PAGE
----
Although Maine’s lobster industry is set to receive $17 million in federal funding as part of the 2022 omnibus spending package, it is unlikely to affect two bills going through the Legislature that seek more than $30 million in state funds for the industry.

The spending bill will bring more than $200 million in funding for projects across the state. For the lobster industry, it includes $14 million to help lobstermen comply with new federal regulations intended to protect endangered North Atlantic right whales, set to take effect May 1, along with $760,000 for the Department of Marine Resources to conduct outreach and education among lobstermen, and $2.3 million for right whale research, monitoring and conservation.

“This funding comes at a critical time, as Maine’s lobster industry faces challenges from both an uncertain future and the looming May 1 implementation date,” said Patrick Keliher, commissioner of the Maine Department of Marine Resources.

Lobstermen have adopted many conservation measures to protect whales in recent years, such as replacing floating lines used to link traps along the ocean bottom with sinking lines, increasing the number of traps per buoy line, and adding weak inserts to buoy lines so they break if whales become entangled. The new regulations require gear modifications such as adding more weak links to vertical lines, increasing the number of traps per line and adding new markings at intervals along the lines.

The Maine Lobstermen’s Association estimates those three measures will cost the industry from $45 million to $86 million, including labor and material, modifications to vessels, cost of additional crew to handle longer trawl lines and loss of fishing time to reconfigure gear, according to a recent court filing by association President Patrice McCarron. The association estimated that a seasonal closure of roughly 950 square miles in the Gulf of Maine, implemented this winter, cost the industry between $1 million and $2 million.

Two bills that have been endorsed by the Legislature’s Committee on Marine Resources would provide additional state funding for the industry.


L.D. 1898 would set up a $30 million relief fund for lobstermen affected by the new whale-protection regulations. Bill sponsor Rep. Holly Stover, D-Boothbay, said she has no plans to withdraw the bill in light of the federal funding. The crisis facing the industry is “large and looming,” she said, and requires multiple levels of response.

“If we’re fortunate enough to see additional federal resources come to bear … we can use those additional resources to continue to address the issues related to new closures in federal waters and the need for replacement gear so the fishing industry can continue to do the work that they do,” Stover said. “I’m incredibly appreciative of our federal delegation that we’re working together to address what really is an urgent crisis here in the state of Maine.”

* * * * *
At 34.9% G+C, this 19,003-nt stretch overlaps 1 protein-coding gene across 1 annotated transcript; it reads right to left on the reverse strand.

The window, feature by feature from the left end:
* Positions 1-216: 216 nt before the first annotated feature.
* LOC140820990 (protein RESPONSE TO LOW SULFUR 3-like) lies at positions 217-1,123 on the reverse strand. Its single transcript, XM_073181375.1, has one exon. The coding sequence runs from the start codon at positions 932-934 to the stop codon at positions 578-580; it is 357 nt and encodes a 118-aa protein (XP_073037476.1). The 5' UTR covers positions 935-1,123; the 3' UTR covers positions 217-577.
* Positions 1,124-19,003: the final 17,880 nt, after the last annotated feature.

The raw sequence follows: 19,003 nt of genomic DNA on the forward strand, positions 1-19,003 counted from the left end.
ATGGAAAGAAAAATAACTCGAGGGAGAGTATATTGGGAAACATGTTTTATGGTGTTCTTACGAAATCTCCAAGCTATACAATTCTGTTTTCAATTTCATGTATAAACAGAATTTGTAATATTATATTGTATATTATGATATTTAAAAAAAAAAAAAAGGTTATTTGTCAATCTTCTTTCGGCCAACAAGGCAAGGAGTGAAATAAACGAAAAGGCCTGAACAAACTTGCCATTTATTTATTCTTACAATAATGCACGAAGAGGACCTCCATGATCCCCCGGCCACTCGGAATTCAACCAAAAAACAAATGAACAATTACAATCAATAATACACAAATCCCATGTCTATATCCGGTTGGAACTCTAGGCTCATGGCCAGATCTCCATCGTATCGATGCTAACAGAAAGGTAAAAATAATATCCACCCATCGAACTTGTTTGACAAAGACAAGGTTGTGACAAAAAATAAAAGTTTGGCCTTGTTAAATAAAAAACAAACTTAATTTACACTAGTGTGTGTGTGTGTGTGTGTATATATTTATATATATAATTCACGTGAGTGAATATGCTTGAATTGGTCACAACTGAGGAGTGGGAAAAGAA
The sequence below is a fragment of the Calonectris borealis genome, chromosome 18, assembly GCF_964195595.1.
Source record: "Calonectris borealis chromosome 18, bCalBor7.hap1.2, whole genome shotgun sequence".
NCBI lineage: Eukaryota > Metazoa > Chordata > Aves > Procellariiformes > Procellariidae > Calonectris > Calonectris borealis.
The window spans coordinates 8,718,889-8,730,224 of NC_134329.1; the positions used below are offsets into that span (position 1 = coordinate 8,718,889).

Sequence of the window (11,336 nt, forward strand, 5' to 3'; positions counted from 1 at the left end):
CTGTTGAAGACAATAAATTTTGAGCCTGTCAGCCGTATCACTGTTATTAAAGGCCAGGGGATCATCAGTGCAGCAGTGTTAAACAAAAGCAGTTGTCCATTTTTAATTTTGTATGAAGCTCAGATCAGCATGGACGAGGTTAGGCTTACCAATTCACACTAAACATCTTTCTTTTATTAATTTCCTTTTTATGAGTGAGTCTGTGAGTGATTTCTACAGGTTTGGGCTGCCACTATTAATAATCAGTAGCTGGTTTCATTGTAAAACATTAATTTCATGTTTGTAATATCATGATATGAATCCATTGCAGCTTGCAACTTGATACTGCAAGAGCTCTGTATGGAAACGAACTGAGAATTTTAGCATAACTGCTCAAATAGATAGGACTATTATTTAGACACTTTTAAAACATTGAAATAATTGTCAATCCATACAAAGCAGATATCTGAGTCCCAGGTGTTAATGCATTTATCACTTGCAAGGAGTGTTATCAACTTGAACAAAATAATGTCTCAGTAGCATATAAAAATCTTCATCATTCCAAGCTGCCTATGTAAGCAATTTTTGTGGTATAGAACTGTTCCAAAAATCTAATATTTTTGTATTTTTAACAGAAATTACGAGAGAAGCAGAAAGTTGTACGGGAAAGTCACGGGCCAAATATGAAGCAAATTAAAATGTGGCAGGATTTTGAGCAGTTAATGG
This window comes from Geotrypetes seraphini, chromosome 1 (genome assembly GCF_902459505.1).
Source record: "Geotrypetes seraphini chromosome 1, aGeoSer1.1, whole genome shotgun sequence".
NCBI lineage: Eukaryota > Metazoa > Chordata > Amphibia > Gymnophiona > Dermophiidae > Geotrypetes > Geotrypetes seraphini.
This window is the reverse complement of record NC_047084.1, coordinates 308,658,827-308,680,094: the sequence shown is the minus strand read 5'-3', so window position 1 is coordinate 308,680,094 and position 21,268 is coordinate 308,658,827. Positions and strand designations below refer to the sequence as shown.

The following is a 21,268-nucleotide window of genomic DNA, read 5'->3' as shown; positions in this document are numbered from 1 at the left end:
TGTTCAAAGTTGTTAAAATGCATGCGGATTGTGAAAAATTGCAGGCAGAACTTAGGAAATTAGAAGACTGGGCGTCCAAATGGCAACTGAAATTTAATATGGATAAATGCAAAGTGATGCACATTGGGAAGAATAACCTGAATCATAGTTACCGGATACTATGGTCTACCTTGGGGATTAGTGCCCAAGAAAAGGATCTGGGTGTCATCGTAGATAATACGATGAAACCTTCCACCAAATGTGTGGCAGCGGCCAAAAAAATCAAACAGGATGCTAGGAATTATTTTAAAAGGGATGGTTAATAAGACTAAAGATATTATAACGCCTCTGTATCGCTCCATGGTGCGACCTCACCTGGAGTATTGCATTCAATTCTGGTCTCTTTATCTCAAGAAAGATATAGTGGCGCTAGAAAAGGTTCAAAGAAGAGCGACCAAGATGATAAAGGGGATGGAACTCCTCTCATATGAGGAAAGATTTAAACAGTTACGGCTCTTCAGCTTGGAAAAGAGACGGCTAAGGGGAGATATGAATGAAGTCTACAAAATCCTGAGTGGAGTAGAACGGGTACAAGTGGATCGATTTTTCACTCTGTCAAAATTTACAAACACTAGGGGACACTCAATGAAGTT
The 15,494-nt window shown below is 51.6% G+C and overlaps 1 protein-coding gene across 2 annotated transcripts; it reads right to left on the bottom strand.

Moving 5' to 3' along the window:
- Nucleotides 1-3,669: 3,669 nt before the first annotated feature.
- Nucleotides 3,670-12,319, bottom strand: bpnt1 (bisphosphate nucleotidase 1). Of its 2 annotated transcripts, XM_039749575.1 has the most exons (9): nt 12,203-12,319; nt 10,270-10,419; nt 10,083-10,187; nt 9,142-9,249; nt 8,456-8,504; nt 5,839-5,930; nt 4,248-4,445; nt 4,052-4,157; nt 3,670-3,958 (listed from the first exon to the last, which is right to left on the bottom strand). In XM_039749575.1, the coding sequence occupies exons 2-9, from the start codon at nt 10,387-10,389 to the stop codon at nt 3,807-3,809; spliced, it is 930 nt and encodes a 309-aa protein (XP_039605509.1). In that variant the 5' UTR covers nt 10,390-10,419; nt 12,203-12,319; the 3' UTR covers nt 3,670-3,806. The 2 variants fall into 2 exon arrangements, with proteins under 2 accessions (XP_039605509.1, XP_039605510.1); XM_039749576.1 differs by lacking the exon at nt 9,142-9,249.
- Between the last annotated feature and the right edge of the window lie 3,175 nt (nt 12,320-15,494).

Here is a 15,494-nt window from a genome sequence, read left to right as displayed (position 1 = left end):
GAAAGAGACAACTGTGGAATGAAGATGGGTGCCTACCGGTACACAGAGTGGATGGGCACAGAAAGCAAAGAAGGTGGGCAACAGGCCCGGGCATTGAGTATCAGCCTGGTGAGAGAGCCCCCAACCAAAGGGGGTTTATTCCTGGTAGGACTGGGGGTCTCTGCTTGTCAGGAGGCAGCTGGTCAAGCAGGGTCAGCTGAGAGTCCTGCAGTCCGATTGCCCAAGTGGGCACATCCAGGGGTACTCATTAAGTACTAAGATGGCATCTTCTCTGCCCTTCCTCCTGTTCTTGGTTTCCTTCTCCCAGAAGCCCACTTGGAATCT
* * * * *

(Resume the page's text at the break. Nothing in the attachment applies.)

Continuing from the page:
She said the bill has received bipartisan support, and that lawmakers recognize the need to find ways to mitigate the industry’s losses. The bill would provide relief money via the state’s General Fund, the primary operating fund of Maine state government. Its largest sources of revenue are individual income taxes, sales and use taxes, cigarette taxes and corporate income taxes.

The Maine Lobstering Union also is continuing to support Stover’s bill.

“The portion of these (federal) funds that will go towards defraying the cost of compliance for weak links, gear configurations and marking is most needed,” said Virginia Olsen, the union’s executive liaison and political director. “When data was compiled for our cost to implement these changes; gear didn’t cost what it does today. … The Maine Lobstering Union is very thankful to our federal delegates for their continued support of the men and women who work tirelessly in often hazardous conditions on the sea, and those who support us shoreside in Maine’s lobster industry.”

Another bill would establish a $900,000 annual legal defense fund for the lobster industry. Attempts to reach the bill’s sponsor, Rep. William “Billy Bob” Faulkingham, R-Winter Harbor, were unsuccessful Friday. Still, it’s unlikely that Faulkingham would withdraw the bill. The omnibus funding can’t be used for legal defense, said Keliher, the marine resources commissioner.


The industry also welcomes the additional appropriations funding earmarked for research.

“It is also important to understand these funds will not solely be used to defray cost,” said Olsen, adding that some of the money will be used for electronic tracking and other technology. “The Maine Lobstering Union has been a proponent (of) real-time science from the beginning.”

Keliher agreed that funds for better research are needed.

“Support for improved science will also ensure more targeted regulations in the future, which will have better conservation benefits for whales and (fewer) unintended consequences for Maine fishermen,” he said.

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